@tachyonhorse:"The question is, why would someone want to hide the true owner of a Domain Name, especially a commercial entity?"

        Because they don't want crazy people visiting, or pipe bombs in the mail, or so on...

        A lot of so-called "security analysts" spent months bitching about GDPR, and how it was going to impact on their work (Looking at you Brian Krebs), but the bottom line is that you can get the law involved if you have a legitimate reason to need somebody's registration info.

        Why do you feel the right to know certain information outweighs the other party's right to privacy?

        1. Nick.

          Re: GDPR users were less exposed

          Why do you feel the right to know certain information outweighs the other party's right to privacy?

          Ohhhh, for no particular reason other than that being able to directly contact the "owner" or "admin" of any machine on the network is the infrastructure-level security model of the networking protocol set that the internet is built on...

          If you don't want to run an internet-connected host because you don't want to be readily identifiable and contactable, then this internet is the wrong internet for you. ICANN et al. screwed this all up many years ago when they handed over management of ccTLDs to other jurisdictions without requiring those jurisdictions adhere to such central internet "security protocols" in the first place. If, say, Germany had not liked that because it conflicted with German privacy laws, then .de should not have been able to be put under the control of a German entity, at least until Germany exempted "(certain parts of) participating in the internet" from (certain parts of) Germany's privacy laws, etc, etc.

          1. Snorlax Silver badge
            FAIL

            Re: GDPR users were less exposed

            @Nick."If you don't want to run an internet-connected host because you don't want to be readily identifiable and contactable, then this internet is the wrong internet for you."

            It's 2018 and data protection/privacy is a valid concern. if you don't realise this then this internet is the wrong internet for you.

            "ICANN et al. screwed this all up many years ago when they handed over management of ccTLDs to other jurisdictions without requiring those jurisdictions adhere to such central internet "security protocols" in the first place."

            Tell me more about these central internet "security protocols". Did you make that up yourself just now? ICANN's been fighting a losing battle on the GDPR front - they made zero preparation because they assumed they were too big to fail, and the EU would just cave in to their demands

      2. doublelayer

        Re: GDPR users were less exposed

        I have a website, and I've opted out of having the details in whois. I don't need automated systems collecting my mail address and phone number; if someone really wants to know who owns the site or to contact me, they can fire up their browsers and read the pages or use the contact form. Given that I don't maintain any infrastructure that someone might need to ask me to fix (the original purpose of whois), what benefit does it have for my site?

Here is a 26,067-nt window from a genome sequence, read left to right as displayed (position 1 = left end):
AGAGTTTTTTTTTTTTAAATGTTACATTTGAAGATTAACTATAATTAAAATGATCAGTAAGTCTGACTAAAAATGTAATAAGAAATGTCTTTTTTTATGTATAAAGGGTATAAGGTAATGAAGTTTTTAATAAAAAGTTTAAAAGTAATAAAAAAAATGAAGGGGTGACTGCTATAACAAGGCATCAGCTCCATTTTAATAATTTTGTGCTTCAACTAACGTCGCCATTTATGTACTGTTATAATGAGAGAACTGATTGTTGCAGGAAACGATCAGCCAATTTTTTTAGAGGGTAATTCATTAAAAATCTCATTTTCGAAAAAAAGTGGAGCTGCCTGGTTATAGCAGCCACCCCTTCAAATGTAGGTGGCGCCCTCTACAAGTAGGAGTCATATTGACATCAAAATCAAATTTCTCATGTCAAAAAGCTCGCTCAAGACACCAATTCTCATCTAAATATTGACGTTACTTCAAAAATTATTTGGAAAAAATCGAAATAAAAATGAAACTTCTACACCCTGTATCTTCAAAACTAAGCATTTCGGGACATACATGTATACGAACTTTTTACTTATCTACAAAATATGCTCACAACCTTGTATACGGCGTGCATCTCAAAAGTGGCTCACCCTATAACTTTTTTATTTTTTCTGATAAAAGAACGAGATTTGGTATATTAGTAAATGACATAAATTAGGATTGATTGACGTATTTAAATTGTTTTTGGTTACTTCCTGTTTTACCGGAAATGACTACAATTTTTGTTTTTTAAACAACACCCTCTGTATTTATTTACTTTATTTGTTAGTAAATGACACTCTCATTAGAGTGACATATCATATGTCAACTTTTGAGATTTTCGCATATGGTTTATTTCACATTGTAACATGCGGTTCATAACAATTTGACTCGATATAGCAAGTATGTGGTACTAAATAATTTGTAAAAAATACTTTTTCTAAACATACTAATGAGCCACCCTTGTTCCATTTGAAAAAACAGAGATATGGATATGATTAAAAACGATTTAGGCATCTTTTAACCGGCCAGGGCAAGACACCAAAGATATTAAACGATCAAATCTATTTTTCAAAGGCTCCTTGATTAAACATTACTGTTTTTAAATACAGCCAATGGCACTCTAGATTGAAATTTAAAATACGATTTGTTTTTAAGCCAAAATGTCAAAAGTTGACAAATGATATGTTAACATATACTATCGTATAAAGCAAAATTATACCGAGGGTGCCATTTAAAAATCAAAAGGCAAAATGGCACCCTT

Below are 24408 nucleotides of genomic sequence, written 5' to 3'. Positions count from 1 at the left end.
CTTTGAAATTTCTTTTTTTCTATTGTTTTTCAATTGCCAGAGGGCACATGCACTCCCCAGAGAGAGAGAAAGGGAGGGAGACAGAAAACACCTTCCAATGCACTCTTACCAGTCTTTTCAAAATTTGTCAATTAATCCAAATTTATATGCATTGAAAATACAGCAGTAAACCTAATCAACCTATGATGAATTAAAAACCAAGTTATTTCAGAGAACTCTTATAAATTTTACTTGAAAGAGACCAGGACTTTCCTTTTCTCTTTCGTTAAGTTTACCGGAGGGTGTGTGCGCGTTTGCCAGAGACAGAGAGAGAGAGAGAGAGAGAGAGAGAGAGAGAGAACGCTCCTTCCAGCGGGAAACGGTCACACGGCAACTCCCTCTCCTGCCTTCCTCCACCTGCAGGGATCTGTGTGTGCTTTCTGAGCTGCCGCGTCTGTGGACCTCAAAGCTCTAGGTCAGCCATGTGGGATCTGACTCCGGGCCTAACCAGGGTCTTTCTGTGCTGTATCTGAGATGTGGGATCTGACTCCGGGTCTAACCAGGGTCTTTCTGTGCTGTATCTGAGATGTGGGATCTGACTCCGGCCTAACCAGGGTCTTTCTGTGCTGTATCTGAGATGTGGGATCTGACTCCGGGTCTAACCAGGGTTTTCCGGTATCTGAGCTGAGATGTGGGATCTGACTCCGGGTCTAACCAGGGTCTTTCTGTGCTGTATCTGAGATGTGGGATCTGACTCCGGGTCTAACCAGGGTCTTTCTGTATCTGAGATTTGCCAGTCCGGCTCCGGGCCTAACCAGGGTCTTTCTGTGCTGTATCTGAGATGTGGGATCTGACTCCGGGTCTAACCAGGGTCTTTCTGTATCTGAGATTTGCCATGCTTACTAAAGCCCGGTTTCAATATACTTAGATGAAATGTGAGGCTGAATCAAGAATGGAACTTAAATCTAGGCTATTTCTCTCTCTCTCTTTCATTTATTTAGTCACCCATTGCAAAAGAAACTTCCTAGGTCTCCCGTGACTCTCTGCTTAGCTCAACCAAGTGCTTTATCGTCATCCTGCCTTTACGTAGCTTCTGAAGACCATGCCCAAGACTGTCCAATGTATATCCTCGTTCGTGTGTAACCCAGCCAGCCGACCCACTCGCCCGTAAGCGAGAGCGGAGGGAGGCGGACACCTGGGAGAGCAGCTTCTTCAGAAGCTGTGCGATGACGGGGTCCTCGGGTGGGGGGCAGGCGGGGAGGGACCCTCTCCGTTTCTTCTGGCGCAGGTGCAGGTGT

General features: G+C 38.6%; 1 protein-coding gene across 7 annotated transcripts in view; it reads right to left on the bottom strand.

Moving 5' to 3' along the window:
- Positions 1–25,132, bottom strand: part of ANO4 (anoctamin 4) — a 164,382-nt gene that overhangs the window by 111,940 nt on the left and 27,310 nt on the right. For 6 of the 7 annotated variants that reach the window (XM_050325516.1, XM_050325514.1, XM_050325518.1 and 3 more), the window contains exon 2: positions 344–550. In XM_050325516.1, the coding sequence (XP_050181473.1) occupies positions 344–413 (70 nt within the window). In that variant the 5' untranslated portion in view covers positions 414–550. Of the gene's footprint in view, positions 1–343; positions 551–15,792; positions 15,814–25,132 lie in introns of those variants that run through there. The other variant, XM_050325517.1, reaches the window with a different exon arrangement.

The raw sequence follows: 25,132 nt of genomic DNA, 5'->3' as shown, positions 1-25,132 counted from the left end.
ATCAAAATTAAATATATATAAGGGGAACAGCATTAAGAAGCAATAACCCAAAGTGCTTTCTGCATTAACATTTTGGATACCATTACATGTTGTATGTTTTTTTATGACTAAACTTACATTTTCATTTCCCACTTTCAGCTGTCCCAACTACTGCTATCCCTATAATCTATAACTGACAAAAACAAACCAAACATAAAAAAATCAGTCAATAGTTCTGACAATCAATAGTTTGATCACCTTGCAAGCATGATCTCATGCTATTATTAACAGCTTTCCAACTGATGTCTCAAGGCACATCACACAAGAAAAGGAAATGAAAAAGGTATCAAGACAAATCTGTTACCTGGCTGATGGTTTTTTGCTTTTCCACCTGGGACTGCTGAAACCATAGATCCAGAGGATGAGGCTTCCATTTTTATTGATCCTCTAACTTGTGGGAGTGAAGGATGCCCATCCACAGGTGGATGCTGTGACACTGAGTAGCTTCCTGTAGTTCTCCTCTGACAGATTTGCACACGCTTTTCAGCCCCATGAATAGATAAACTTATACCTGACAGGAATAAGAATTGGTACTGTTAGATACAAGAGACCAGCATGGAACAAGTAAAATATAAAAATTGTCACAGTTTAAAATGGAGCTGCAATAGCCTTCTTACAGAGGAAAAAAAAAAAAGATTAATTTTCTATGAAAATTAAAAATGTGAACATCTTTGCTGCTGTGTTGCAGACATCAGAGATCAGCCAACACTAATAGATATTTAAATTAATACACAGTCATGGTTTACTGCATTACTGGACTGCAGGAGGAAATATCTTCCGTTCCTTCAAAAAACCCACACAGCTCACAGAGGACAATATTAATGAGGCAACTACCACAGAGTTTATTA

In addition, I've never found whois particularly useful in other cases. For example, I had a domain name that I wanted, but someone else had. However, they were not using it for anything. In the whois details, I found that it had been registered twenty years earlier and that the owners were not a domain squatter, so maybe I could convince them to let me have it. But the contact details were the generic ones for the company that owned it. If I contacted them, I'd have ended up talking to people who probably don't know they have the domain name, let alone who I could talk to to ask for it. So what utility does it have for other domain names?

        Finally, it has no use in security, because nobody verifies the data that's entered. If I was running a scam, I could put plausible data in there with no problem because the registrar is not going to verify it, which means that I can't use whois lookups to verify if something is trustworthy or not.

      3. Pascal Monett Silver badge

        @tachyonhorse

        You wouldn't happen to be a copyright lawyer, would you ?

        1. Snorlax Silver badge

          Re: @tachyonhorse

          @Pascal Monett:"You wouldn't happen to be a copyright lawyer, would you ?"

          In the event of a private registration the lawyer writes a letter to the domain registrar, saying "Please advise me of the registration details of xyz.com. If you fail to provide the details, your organisation will become party to the proceedings as I'll assume you own the domain."

  3. Barry Rueger Silver badge

    EasyDNS

    Not highlighted specifically in the story: EasyDNS shut down access, then almost immediately contacted the affected domain owners, including information about any IPs that accessed the data.

    How often does that happen? Usually the company that's been hacked tries to hide it, or releases a vague statement days or weeks later. I can't recall a recent case where a company was this proactive.

    Good guys at EasyDNS.

    1. Anonymous Coward
      Anonymous Coward

      Re: EasyDNS

      Good guys at EasyDNS.

      I switched to them, coming from GoDaddy. I don't think it's possible to find a bigger contrast in quality, support and service on the Net. They just "get" what running a good service is all about.